Food for Thought
In The Omnivore’s Dilemma Michael Pollan refers to Lévi-Strauss’s concept of “food that’s good to think.” This idea, which helps Pollan frame his wide-ranging exploration of what people choose to eat, also speaks to the increasing emphasis on food and agriculture at Middlebury College. One factor here is, of course, that we are located in one of the most diverse and beautiful farming regions in New England. In addition, though, specific aspects of our curriculum and history bring the nationwide intIerest in topics such as local food and food justice into a particularly sharp focus.
One of these is the vigor of our interdisciplinary environmental studies major, the first in the world when it was established in 1965. Faculty and students seek to apply diverse disciplines when investigating both ecological challenges and principles of sustainability within dynamic systems. The topics of food and agriculture have become so central to environmental discourse, here and elsewhere, in part because they are equally pertinent to fields including chemistry, biology, public policy, economics, and literature.
The Middlebury College Organic Farm has been one delightful outgrowth of such a way of thinking. Cofounded 11 years ago by Jean Hamilton ’04 and Bennett Konesni ’04 when they were just starting out at the College, and with Jay Leshinsky serving as a wise mentor there during most of the intervening period, the farm has offered Middlebury students a site just far enough from the main campus to allow for reflection, as they weed and water, on the wholeness of their education. Classes in botany and dance have used the garden as their lab and studio, while seminars have often gathered there for discussions of nature writing and pastoral poetry.
Sophie Esser Calvi ’03, Middlebury’s new food and farm educator, was herself inspired by working on the Organic Farm as a Middlebury undergraduate. From such a vantage point, she sees a couple of even more recent initiatives—the FoodWorks summer internships and the commitment to hiring a faculty member in the area of food studies—as “the perfect marriage of agriculture and the liberal arts.”
FoodWorks is an ambitious program of paid internships for students interested in local food and sustainable development. It is worth noting that it was launched as a pilot program last year not in rural Vermont, but in a mid-sized city: Louisville, Kentucky. There, a cohort of students became immersed in an evolving urban food ecosystem, working with small farms, food distributors, policymakers, and city restaurants; they became educated, while also educating others.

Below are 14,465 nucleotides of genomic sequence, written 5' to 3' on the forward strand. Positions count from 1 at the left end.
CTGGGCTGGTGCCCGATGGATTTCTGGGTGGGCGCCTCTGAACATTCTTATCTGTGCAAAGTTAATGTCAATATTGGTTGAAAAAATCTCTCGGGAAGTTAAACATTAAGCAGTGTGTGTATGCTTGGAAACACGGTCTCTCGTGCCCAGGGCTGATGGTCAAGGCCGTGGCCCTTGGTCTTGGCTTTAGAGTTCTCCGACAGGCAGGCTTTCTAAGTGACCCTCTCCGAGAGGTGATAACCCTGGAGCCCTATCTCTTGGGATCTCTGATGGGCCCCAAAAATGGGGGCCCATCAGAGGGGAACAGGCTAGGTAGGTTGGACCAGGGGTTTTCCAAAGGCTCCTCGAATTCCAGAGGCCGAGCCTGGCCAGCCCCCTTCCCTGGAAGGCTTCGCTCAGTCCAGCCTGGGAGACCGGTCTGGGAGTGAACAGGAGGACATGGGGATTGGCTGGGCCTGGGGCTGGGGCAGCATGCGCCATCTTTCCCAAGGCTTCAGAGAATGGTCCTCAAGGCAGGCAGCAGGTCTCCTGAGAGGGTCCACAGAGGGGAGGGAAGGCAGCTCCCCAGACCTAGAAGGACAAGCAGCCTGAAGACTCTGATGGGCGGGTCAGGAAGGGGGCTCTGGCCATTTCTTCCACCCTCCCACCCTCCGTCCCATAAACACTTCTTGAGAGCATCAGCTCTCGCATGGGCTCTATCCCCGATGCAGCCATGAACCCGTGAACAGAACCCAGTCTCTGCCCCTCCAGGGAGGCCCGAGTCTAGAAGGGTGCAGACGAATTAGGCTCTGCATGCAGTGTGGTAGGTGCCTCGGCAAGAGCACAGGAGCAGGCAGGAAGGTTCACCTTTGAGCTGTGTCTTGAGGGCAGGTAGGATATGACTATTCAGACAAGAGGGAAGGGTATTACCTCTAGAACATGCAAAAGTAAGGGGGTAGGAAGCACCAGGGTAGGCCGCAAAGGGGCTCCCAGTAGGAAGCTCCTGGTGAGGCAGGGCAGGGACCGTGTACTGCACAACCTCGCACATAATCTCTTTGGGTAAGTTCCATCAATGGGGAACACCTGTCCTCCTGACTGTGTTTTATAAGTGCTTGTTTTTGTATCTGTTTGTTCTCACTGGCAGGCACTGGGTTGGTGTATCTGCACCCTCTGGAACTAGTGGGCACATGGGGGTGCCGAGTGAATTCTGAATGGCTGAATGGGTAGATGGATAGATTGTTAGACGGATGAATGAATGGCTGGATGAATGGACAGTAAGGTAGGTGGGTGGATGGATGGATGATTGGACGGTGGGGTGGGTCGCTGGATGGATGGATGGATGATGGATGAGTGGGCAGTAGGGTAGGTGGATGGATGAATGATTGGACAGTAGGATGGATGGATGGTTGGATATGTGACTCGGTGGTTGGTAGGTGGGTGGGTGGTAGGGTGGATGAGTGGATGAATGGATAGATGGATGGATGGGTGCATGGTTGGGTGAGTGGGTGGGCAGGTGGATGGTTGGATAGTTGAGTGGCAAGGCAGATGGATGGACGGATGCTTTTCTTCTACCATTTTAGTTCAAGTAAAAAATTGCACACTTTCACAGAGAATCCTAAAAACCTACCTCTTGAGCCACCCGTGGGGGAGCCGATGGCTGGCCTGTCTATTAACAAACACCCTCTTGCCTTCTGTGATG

This summer, FoodWorks is again in full swing in Louisville, while also expanding to include a second site in Vermont. It was my privilege to speak to the 16 students here in New England and, via videolink, to the 10 interns in Kentucky when they convened at the beginning of June; I will do so again when they wrap up in early August. I found these students to be an effervescent and highly motivated group. The program gains further energy from the fact that their individual projects in farming, local and statewide policy initiatives, distribution, and marketing are complemented by a carefully designed sequence of shared readings, field-trips, and speakers that incorporate their activities on the ground (and in the soil) into an ongoing discussion reminiscent of their Middlebury classes. And by existing in both rural and urban areas, the program exposes interns to diverse systems, problems, and solutions.
Elsewhere, enterprising students are devising solutions of their own to other local problems, such as food insecurity. A cohort of seven juniors (Jack Cookson, Eduardo Danino-Beck, Elias Gilman, Chris Kennedy, Oliver Mayers, Nathan Weil, and Harry Zieve-Cohen) are launching a nonprofit that will seek to bring healthy, nutritious food at an affordable cost to Vermont families in need. Modeled after a Chicago program, Middlebury Foods has met its fund-raising goals through gifts and a grant from Middlebury’s Center for Social Entrepreneurship and plans to begin operations this summer.
Food studies, similarly, is a work in progress. Whatever the disciplinary background of the first faculty member in this area may turn out to be, he or she will be called upon to help create a curriculum that is at once rigorous, sophisticated, and flexible. But an equally important role for this new program will be remembering to celebrate the opportunity for working and studying under the sky and to hold a place within our educational community for what Slow Food founder Carlo Petrini calls “the pleasures of the table.”
John Elder taught at the College and at the Bread Loaf School of English for nearly 40 years. He now holds the title of College Professor Emeritus. A thoughtful and sensitive writer, his books include Reading the Mountains of Home, The Frog Run, and Pilgrimage to Vallombrosa. With his wife, Rita, and two adult sons, John taps a sugarbush each spring and sells the resulting maple syrup.